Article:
[30] The town of Trenton, New Jersey (pop. 2000 in 1790), was situated along the banks of the Delaware River, about one mile from the ferry​

[31] Princeton was about ten miles from Trenton. David Hamilton’s inn (also known as the Washington Tavern) was the preferred place for travelers to stay when passing through Princeton. The College of New Jersey moved from Newark to Princeton in 1756 upon the completion of Nassau Hall, the building Dorothy Smith would have seen opposite Hamilton’s inn. From June to November 1783, the Continental Congress met in Nassau Hall, with Princeton serving briefly as the nation’s capital. Nassau Hall burned to the ground in 1802.

[32] New Brunswick was 58 miles from Philadelphia. It was situated along the Rariton River and boasted a population of approximately 4000 in 1790. The Smiths crossed the river by ferry at this time; an impressive bridge (950 feet long) was built across the Rariton River in 1802.

[33] The distance from Brunswick to Elizabethtown is about 21 miles. At Elizabethtown, stage passengers would board the ferry for New York.

[34] Most likely the Smith’s coach had arrived at Paulus Hook, on the west bank of the Hudson River, opposite New York City, where the primary ferry to Manhattan was located. See The Traveller’s Directory (Philadelphia, 1802), 30​

[35] Benjamin Stout’s boarding house was located at 19 Maiden Lane, two blocks from Wall Street, near the East River in Lower Manhattan. See New York Directory and Register for the year 1793 (New York, 1793), 147.

[36] New York City, with a population of 33,000 in 1790 (second only to Philadelphia), served as the capital of the United States from January 1785 until August 1790, when the government returned to Philadelphia. Dorothy Smith is referring here to Federal Hall, formerly the Old City Hall, which had been rebuilt after the Revolutionary War by Pierre Charles L’Enfant, who would later create the layout for the District of Columbia. This building, located at the intersection of Broad and Wall Streets, housed the United States Congress from 1785 to 1790.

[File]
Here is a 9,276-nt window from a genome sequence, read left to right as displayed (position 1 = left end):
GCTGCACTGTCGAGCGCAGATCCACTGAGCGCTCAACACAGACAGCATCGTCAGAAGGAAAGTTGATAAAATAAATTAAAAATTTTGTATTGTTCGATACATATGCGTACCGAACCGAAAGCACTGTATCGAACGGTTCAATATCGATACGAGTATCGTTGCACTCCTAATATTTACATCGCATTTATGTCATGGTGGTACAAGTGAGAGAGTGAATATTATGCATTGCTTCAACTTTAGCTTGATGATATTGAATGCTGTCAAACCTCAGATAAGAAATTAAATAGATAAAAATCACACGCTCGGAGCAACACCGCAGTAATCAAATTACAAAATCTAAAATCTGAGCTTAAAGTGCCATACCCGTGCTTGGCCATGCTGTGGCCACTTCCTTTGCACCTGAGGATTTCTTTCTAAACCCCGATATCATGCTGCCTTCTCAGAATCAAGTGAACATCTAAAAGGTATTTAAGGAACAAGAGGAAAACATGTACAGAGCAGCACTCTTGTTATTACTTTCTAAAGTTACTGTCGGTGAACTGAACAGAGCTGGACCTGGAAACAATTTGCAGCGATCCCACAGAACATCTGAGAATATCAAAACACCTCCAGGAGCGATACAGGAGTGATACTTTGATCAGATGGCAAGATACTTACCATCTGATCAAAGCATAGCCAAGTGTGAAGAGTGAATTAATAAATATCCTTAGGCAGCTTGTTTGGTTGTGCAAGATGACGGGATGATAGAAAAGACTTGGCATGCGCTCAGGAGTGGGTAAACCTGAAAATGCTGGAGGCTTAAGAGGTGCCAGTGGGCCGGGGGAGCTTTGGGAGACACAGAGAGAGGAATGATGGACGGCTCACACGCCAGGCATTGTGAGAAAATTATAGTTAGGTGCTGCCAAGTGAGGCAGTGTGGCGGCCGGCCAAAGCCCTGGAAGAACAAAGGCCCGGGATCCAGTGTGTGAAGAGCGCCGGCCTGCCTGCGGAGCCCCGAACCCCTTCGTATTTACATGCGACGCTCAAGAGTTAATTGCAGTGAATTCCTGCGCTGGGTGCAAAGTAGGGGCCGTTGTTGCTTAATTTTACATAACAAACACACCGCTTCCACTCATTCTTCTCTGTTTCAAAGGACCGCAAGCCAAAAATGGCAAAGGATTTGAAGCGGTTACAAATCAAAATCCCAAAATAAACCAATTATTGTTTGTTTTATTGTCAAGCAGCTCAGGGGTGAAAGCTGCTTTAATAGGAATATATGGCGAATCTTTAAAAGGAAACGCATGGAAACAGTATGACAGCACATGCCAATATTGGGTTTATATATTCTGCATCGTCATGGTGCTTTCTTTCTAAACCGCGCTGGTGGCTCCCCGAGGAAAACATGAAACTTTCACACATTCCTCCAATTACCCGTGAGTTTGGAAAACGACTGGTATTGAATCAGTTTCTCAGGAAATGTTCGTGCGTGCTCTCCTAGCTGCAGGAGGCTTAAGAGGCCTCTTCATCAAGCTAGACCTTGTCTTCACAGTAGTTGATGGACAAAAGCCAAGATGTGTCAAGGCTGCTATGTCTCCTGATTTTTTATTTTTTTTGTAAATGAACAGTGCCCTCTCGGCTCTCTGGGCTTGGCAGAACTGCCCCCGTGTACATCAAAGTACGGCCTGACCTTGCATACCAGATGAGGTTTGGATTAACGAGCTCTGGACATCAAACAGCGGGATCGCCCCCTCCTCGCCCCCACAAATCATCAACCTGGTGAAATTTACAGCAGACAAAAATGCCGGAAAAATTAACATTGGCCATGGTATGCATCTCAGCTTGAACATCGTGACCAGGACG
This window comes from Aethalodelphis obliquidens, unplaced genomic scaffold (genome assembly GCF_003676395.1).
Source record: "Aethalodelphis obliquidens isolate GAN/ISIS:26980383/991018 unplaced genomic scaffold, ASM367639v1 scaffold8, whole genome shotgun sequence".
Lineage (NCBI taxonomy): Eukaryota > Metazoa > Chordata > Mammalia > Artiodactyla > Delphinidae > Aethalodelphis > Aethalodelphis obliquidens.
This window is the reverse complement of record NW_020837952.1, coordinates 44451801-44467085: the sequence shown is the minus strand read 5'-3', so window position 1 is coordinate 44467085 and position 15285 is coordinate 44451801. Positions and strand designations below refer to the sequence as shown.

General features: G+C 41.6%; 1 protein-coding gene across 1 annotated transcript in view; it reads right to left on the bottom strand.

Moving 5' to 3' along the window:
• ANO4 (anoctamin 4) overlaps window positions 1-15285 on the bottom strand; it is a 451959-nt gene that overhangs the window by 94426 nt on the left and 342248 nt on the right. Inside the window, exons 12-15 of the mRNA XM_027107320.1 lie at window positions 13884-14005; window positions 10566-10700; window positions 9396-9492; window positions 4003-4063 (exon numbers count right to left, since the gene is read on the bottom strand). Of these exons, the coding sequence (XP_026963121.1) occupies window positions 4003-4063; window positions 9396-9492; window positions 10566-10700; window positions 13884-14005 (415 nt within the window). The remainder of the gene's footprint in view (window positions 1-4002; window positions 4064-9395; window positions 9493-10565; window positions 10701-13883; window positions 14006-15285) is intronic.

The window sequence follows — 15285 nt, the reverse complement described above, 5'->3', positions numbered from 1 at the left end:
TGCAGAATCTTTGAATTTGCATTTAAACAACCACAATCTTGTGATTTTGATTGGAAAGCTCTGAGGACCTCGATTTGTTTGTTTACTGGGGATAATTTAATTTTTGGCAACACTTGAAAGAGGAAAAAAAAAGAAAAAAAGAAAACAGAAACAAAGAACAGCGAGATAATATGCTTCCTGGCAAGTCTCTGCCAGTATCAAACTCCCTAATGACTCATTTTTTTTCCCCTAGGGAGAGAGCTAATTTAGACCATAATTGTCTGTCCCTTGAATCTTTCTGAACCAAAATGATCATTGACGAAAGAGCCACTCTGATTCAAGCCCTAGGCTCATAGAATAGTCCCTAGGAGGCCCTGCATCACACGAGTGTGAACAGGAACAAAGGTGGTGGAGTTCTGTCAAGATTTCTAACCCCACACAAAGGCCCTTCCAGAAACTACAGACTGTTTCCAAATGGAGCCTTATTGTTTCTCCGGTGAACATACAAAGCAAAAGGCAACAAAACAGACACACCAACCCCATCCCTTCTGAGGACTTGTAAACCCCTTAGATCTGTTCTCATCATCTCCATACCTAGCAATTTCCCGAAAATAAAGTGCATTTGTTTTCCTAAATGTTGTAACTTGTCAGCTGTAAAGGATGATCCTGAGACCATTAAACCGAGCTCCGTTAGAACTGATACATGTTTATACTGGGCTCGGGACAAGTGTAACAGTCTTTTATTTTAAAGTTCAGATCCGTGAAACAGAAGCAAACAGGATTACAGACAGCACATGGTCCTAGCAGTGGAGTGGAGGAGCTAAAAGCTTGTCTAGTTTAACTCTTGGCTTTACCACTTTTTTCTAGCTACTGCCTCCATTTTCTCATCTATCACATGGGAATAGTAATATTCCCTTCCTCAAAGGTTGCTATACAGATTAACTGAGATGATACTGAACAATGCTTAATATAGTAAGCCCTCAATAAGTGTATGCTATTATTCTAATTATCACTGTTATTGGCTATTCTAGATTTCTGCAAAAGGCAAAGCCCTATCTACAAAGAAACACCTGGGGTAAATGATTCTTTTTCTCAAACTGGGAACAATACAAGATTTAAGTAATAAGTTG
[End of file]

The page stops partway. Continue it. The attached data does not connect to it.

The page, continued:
[37] Within the State House was the Court of Justice. Three paintings by John Trumbull (1756-1843), who gained considerable reputation for his historical depictions of scenes of the American Revolution, graced the Court’s committee room. Trumbull’s most famous work was The Declaration of Independence, completed in 1794. De St. Mery, when visiting the room in October 1794, also noticed the paintings: “In the committee room, at the right as you enter, is a portrait of General Washington. Its background is the evacuation of New York by the British forces and the pedestal . . . so that the effect is expressive and beautiful. Facing this portrait is one of Governor Clinton with a background of the capture of Fort Montgomery and a burning frigate . . . It is easy to see that the same artist painted the two pieces,” which would seem to confirm Dorothy Smith’s assertion that they were the work of Trumbull. De St. Mery then notes that the third painting, “not yet completed, is of Colonel Hamilton, Minster of Finance, his hand on a ledger.” Trumbull painted a portrait of Hamilton, but it was not completed until after Hamilton’s death in 1804. Smith may be correct in assigning all three to Trumbull, however, for this “not yet completed” painting of Hamilton is probably Trumbull’s initial attempt. See de St. Mery, American Journey, 154.

[38] George Clinton (1739–1812), governor of New York from 1777–1795 and 1801–1804, lived in Greenwich Street (New York Directory and Register for the year 1793, 35). Like Josiah Smith, Clinton was a determined anti-federalist who opposed the ratification of the U. S. Constitution in 1788. His republican ideals led to his serving two terms as vice-president under Thomas Jefferson and James Madison. His nephew, De Witt Clinton (1769–1818), a New York lawyer and politician, served as secretary to his uncle before running unsuccessfully for President against James Madison in 1812.